April 5, 2012—In Ica, 200 miles south of Lima, Peru, tens of thousands of workers harvest and process asparagus, artichokes, and other fresh produce we associate with the arrival of spring. As we head into Easter and Passover, please take the time to think about the men and women in regions like Ica who make the greens on our plates possible.
Agricultural Workers in Peru Use Media to Advocate for Legal Reforms.
April 3, 2012—Peruvian workers from across the country have taken to the airwaves, describing their precarious daily reality and advocating for justice in the workplace. In doing so, they are sending a strong message to Peruvian lawmakers and, at the same time, educating other workers.
Agricultural Workers in Peru Dismissed for Organizing a Union.
February 15, 2012—Ten union leaders, including eight women, who were employed by the agricultural export plantation Euro S.A. in Ica, Peru, were dismissed without notice less than three weeks after forming a union. Workers in Peru’s booming agricultural export sector are continually denied their right to freedom of association through illegal, anti-union practices. The Peruvian labor federation CGTP is mounting a write-in campaign to reinstate the workers.
Agricultural Export Workers in Peru Demand Changes to Anti-Labor Laws.
December 12, 2011—Agricultural export sector unions across the country are demanding that the Peruvian Congress amend Agricultural Sector Development Act No. 27360, an outdated law that limits the rights of nearly 300,000 workers, mostly women.
Legal Advisers for Peruvian Sugar Workers Receive Death Threats.
September 27, 2011—Bernardino Céspedes Paz and Wilfredo Chero Villegas, two labor lawyers in the city of Chiclayo, Peru, have received death threats for supporting workers at Agroindustrial Pomalca sugar plantation.
Peruvian Confederations Analyze Working, Economic Conditions to Inform New Administration's Labor Policy. July 11, 2011—Leaders of Peru’s four major labor confederations united to launch a new report on labor conditions, which found that Peru’s robust economic growth over the last decade has not led to corresponding increases in salaries or the creation of quality jobs. The report was released ahead of the recent presidential election to place the issue of decent work at the center of the campaign debate and allow both candidates to develop proposals to create better quality jobs in Peru.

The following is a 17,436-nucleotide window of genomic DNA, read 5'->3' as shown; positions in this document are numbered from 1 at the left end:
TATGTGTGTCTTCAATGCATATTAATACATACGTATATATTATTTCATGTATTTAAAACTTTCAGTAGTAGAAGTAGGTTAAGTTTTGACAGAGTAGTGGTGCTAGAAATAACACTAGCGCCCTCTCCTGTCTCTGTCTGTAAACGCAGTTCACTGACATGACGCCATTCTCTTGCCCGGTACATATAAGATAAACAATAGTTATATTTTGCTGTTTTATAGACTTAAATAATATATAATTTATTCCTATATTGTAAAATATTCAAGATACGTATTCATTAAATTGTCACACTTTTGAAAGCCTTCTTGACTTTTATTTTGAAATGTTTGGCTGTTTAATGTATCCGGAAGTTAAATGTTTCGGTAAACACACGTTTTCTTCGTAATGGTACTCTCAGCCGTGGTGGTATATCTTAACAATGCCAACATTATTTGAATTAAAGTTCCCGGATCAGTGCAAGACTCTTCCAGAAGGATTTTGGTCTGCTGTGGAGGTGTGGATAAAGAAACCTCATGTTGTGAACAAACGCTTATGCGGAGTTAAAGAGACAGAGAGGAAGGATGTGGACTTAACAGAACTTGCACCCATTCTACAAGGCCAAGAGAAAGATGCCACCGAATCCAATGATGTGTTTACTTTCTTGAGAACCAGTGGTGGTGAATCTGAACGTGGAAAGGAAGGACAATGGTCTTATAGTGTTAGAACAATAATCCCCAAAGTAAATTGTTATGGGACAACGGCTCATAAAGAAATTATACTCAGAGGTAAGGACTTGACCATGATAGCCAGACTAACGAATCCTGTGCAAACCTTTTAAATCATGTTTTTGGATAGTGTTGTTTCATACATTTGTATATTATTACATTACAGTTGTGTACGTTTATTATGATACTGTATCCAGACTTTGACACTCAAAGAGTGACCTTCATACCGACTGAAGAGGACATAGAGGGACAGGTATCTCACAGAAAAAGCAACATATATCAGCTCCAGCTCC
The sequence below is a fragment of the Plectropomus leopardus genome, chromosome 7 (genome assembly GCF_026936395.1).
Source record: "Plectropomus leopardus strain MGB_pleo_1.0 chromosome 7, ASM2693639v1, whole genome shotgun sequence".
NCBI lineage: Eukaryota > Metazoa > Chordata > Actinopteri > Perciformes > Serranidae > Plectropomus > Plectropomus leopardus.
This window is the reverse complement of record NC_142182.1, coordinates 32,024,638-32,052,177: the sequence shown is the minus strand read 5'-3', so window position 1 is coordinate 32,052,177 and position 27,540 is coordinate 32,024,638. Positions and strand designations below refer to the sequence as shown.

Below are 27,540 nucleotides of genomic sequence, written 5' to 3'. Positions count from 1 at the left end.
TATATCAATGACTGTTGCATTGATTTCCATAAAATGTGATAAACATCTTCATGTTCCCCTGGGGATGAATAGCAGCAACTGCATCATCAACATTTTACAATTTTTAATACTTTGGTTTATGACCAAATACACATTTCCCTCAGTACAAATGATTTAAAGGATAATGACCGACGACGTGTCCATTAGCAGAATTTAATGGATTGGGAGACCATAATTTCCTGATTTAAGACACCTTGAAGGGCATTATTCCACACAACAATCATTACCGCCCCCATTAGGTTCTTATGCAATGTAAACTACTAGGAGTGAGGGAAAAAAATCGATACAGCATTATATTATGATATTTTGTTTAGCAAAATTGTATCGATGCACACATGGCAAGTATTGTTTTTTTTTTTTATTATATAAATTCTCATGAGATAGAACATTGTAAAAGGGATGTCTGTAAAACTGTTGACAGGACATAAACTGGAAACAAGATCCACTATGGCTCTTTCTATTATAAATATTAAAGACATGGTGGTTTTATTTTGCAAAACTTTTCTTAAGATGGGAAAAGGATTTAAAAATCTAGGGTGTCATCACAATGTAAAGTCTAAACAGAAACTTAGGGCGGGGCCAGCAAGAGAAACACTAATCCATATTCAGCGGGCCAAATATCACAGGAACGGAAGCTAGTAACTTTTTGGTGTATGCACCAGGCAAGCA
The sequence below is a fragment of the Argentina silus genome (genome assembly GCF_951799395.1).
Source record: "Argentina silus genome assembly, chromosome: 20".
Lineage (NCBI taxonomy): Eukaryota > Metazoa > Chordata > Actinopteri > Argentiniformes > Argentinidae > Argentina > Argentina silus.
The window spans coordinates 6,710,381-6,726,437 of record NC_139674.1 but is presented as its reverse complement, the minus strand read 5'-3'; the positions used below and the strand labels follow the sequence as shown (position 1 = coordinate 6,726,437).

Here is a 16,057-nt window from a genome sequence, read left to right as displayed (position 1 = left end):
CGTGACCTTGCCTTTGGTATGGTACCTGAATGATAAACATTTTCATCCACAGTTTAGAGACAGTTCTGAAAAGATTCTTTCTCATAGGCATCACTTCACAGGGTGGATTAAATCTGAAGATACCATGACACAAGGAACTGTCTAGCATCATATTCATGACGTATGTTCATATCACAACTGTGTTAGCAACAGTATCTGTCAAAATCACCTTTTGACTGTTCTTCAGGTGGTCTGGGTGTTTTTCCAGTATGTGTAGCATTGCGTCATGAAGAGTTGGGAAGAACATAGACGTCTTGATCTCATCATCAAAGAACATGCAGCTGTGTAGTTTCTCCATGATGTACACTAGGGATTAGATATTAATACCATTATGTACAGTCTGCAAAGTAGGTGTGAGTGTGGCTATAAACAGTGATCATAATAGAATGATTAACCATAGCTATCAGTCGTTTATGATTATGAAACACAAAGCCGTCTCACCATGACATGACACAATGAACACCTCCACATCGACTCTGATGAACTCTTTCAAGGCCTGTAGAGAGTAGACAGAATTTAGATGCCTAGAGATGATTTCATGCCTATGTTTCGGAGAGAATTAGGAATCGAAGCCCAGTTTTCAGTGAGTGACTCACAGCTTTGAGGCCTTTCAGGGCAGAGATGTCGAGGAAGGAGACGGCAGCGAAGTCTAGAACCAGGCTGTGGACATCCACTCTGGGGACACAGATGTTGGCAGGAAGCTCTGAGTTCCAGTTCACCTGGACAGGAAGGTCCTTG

Solidarity Center Opens Office in Peru.
Civil Construction Workers Mobilize Across Peru in Defense of Their Right to Collective Bargaining. April 14, 2011—Tens of thousands of members of Peru’s Civil Construction Workers Union—la Federación de Trabajadores en Construcción Civil del Perú—rallied across the country on April 6 in defense of their right to sector-wide bargaining and to formally present their initial list of bargaining demands for 2011–2012.
Letters of Solidarity from Peruvian unions to U.S. Public Workers. See what workers around the world are doing to support their union brothers and sisters in Wisconsin.
On May 12, 2010, the Solidarity Center and the U.S. Agency for International Development mission in Peru signed an agreement on a three-year program for enhancing enforcement and understanding of labor rights in Peru, strengthening unions, and enabling the Peruvian labor movement to build strong democratic institutions. Learn more about worker rights and labor law in Peru in the Solidarity Center’s 2009 Global Policy Brief, Peruvian Society, Workers, and Labor Law
"We Have to Work Together If We Want to Protect Our Rights."
Seventy percent of the 60,000 workers in Peru's $300 million per year asparagus export industry are women. Santos Cruz, who works for the Talsa company in Trujillo, La Libertad, is the only female general secretary of an asparagus workers union. At a recent Solidarity Center sponsored training program for union activists in Trujillo, Cruz talked about their struggle.
From Earthquake Rubble Rise Strong Peruvian Unions.
While reconstruction in quake-devastated Pisco lags nearly two years later, local unions are building a movement.
Solidarity Center Expands Andean Programs
. With the appointment of Samantha Tate as Country Program Director, the Solidarity Center has committed to expand its programs in the southern Andean Region.
- ITUC 2011 Annual Survey of Violations of Trade Union Rights in Peru (English / Spanish).